Okonkwo’s worst fear was to be the kind of man his father was, so he tried his best not to let his fear become a reality. With a father like Unoka, Okonkwo didn’t get the start as most young men in the village; however, he worked his way to the position of leadership of the clan. There was only one emotion that Okonkwo showed, and it was anger. This was his only emotion because it was how he expressed his feelings. Okonkwo had to leave his fatherland, but after returning home, he found his home unrecognizable.
Schlomo Wiesel was Elie's only reason to live, but prior to his father's death, he slowly began to free himself of caring. In his memoir, Elie Wiesel writes, “Since my father's death, nothing mattered to me anymore” (113), showing that his reason for living had left him. He also states that he had “only one desire: to eat. [He] no longer thought of [his] father…” (113), which allows the reader to comprehend that with no reason to live, instinct had taken over. Somehow, he indifferently fought to survive, but it was very clear that his beliefs on life had changed
Therefore, Paul is in “agony” because before going on leave, he was hopeless and had no will to live, thus making him a better soldier. Although, after visiting his mother and sister, he has rediscovered a reason to survive, making it harder to go back. Moreover, the word, “comfortless,” illustrates how Paul feels isolated even at home, he feels little comfort where he grew up. This statement is ironic because in general, people especially feel safe at home, where one often doesn’t feel lonely, however the narrator feels quite the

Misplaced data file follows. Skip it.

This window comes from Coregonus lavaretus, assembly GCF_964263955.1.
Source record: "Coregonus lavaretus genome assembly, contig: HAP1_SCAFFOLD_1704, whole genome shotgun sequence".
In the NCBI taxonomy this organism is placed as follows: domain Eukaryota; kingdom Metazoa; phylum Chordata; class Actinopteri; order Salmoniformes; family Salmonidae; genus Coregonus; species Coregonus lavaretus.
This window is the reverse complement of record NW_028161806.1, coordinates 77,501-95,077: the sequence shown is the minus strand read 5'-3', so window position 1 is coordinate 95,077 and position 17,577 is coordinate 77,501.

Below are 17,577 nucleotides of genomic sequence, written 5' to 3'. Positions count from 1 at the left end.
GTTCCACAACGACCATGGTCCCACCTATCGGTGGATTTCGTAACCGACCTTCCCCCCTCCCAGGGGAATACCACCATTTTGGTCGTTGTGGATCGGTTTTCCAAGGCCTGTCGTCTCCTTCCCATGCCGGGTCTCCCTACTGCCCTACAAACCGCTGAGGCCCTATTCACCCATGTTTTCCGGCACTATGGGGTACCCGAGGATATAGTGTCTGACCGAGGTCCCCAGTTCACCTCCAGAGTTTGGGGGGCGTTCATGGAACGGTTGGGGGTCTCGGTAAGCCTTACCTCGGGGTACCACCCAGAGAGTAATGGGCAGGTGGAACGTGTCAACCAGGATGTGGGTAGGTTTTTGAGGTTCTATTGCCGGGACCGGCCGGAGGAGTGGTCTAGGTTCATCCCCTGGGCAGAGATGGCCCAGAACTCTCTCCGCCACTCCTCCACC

Early on in the book, Eli actively avoids becoming one of them, but he struggles with this as Night goes on. He starts to have brutish thoughts as he sees another son abandon his father for the sake of survival, but quickly decides not to. However, Eli’s morality finally breaks with his father’s death. Although on the surface, Eli feels grief and wishes that his father could still be alive, within himself, Eli finds a feeling of relief, as if a burden had been lifted from him. This shows that the longer Eli spent in the concentration camp, the weaker his moral sense became.
Doodle’s disabilities affected him from birth so he was not treated equal and his brother wanted him to learn the things he should already know. What prompted Doodle’s brother to help him was embarrassment which over came all of his feelings. Being different was hard for Doodle but at times it was harder for his brother to put up with because, as the narrator states, “Doodle was my brother and he was going to cling to me forever, no matter what I did.”(Hurts 159). Unfortunately Doodle was told he would never live and because of that he was never taught anything as a child. It would take Doodle a long time to learn everything.